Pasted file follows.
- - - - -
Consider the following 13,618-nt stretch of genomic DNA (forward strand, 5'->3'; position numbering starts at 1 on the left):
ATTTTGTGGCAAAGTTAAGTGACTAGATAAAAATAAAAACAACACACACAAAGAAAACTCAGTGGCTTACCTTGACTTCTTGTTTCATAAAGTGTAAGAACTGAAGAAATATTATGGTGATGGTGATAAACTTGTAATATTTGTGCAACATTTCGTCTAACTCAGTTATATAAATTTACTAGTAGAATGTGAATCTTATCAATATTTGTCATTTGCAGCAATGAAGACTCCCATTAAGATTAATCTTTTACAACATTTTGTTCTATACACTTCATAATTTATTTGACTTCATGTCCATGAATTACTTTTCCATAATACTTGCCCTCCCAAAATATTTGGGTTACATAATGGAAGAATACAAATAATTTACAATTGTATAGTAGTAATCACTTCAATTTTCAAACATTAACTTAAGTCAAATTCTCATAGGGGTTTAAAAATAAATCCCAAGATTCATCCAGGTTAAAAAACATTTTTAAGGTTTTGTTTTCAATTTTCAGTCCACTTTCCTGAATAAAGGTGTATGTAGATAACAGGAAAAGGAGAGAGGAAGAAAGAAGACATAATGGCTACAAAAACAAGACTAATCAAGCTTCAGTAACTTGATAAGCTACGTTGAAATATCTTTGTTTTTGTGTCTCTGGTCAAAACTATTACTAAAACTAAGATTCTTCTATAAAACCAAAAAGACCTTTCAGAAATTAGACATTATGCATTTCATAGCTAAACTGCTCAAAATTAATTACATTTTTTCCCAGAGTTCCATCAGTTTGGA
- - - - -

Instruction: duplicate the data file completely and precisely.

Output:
Consider the following 13,618-nt stretch of genomic DNA (forward strand, 5'->3'; position numbering starts at 1 on the left):
ATTTTGTGGCAAAGTTAAGTGACTAGATAAAAATAAAAACAACACACACAAAGAAAACTCAGTGGCTTACCTTGACTTCTTGTTTCATAAAGTGTAAGAACTGAAGAAATATTATGGTGATGGTGATAAACTTGTAATATTTGTGCAACATTTCGTCTAACTCAGTTATATAAATTTACTAGTAGAATGTGAATCTTATCAATATTTGTCATTTGCAGCAATGAAGACTCCCATTAAGATTAATCTTTTACAACATTTTGTTCTATACACTTCATAATTTATTTGACTTCATGTCCATGAATTACTTTTCCATAATACTTGCCCTCCCAAAATATTTGGGTTACATAATGGAAGAATACAAATAATTTACAATTGTATAGTAGTAATCACTTCAATTTTCAAACATTAACTTAAGTCAAATTCTCATAGGGGTTTAAAAATAAATCCCAAGATTCATCCAGGTTAAAAAACATTTTTAAGGTTTTGTTTTCAATTTTCAGTCCACTTTCCTGAATAAAGGTGTATGTAGATAACAGGAAAAGGAGAGAGGAAGAAAGAAGACATAATGGCTACAAAAACAAGACTAATCAAGCTTCAGTAACTTGATAAGCTACGTTGAAATATCTTTGTTTTTGTGTCTCTGGTCAAAACTATTACTAAAACTAAGATTCTTCTATAAAACCAAAAAGACCTTTCAGAAATTAGACATTATGCATTTCATAGCTAAACTGCTCAAAATTAATTACATTTTTTCCCAGAGTTCCATCAGTTTGGA